• Saritha
    2019-03-25 20:57

    i was given a free copy by the author in exchange for an honest review. i have done my best to do so.It is a book about heroes, magic and adventure. There are tales within the tales which make it even more interesting. The story tells us about the journey of Billy Cole as he sets off to get help to save his village. He dons the personality of Wil Thunderstrike, a storyteller & a hero so as to get help. The story begins on a very interesting note & develops at a good pace.Billy is a 16 year old boy who is the son of a famous retired hero & was trained by another famous retired hero. He wishes to prove himself & become a hero like the character he takes on when he leaves. He is not an infallible hero; he makes mistakes, gets into scrapes & gets out of them. He grows up on this journey from boy to man. I couldn’t help liking Billy.The story had a good pace & kept me on my toes with all the twists & turns. It made me laugh, bite my lips & cheer for Billy. I liked the stories his mentor told him & all the different stories gave the story an additional flavor & made it even more interesting. I loved the ending, the scenes were well written.Billy was someone I could relate to - his uncertainty, his need to prove himself, the blind faith that youth have on their abilities, seeing the real world & being tested by it; all of it made him even more likable to me. I could relate to a lot of it. The female characters are portrayed as strong women & I liked nearly all of them. His relationship with his father & with his mentor is well written.The book is like a roller-coaster – full of twists & turns & you keep asking “what’s going to happen next?!” The way the story built up was good, my anticipation kept on building along with it. The ending did not disappoint. It was an exciting story. I liked it. I felt my heart race with Billy’s and I felt it break with him. I felt as though I was with them in the story & I enjoyed the ride!here the link to my amazon review. its a copy/paste of this review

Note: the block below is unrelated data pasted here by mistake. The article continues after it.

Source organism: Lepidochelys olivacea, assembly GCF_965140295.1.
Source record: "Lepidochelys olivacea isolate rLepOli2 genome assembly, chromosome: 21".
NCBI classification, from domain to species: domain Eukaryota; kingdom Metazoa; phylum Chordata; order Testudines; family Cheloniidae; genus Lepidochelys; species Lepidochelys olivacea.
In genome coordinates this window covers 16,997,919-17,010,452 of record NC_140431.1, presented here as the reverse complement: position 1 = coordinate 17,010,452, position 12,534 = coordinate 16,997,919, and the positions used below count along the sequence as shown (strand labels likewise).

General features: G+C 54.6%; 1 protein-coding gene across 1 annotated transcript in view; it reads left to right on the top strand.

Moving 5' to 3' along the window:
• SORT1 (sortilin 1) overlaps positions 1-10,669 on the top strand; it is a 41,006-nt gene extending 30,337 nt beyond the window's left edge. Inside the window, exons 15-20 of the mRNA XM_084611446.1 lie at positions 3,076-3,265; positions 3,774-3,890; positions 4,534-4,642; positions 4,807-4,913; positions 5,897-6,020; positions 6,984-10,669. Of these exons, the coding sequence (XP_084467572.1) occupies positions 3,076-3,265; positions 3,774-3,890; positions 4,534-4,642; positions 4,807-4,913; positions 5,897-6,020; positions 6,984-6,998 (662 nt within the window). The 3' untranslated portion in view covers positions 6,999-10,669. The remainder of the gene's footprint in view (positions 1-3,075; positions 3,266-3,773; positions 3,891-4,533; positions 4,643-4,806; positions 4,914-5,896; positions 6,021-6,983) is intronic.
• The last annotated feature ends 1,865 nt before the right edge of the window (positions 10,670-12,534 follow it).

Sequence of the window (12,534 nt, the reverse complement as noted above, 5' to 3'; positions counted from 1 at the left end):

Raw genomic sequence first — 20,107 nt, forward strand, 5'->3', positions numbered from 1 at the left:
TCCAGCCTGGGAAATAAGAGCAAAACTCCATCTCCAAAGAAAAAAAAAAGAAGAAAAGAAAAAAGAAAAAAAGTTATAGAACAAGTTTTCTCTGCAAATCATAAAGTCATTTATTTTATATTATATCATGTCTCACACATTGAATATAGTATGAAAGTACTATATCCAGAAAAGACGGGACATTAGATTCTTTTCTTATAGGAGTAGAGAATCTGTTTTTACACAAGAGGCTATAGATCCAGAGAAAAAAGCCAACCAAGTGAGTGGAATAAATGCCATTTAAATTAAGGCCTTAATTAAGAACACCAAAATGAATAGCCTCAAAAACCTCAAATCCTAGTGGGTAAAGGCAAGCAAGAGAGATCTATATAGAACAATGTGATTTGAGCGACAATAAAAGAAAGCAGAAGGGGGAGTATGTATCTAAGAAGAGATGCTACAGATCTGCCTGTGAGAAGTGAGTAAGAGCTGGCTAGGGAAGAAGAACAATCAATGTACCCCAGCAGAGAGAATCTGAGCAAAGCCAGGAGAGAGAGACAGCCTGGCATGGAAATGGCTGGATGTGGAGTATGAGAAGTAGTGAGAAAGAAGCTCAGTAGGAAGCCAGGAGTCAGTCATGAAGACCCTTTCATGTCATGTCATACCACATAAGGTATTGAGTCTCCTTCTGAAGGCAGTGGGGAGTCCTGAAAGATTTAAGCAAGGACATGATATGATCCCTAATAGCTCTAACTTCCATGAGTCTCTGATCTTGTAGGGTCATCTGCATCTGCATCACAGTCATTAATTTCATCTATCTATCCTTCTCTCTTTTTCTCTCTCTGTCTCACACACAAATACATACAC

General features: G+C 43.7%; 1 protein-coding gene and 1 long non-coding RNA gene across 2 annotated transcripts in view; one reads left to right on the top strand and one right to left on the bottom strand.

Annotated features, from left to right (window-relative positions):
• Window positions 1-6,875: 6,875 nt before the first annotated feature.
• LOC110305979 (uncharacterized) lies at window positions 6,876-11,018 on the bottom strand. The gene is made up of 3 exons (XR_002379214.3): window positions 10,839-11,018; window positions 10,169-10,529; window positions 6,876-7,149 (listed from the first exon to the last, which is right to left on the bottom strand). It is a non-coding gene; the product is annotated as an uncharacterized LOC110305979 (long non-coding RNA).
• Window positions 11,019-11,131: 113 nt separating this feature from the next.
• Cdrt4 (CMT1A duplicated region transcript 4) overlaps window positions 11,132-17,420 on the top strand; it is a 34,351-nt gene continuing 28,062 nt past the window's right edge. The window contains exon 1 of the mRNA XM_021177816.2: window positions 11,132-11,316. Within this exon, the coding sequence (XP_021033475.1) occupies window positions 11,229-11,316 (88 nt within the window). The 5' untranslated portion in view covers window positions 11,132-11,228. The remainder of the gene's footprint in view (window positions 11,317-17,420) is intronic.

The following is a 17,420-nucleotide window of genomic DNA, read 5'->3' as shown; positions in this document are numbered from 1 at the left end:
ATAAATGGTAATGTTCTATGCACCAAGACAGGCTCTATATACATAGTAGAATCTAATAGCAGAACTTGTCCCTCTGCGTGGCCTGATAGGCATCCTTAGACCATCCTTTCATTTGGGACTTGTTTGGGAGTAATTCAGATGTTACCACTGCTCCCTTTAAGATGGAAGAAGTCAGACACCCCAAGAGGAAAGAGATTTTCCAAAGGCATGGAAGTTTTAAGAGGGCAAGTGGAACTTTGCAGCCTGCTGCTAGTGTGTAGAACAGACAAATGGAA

• Mike (the Paladin)
    2019-03-04 15:12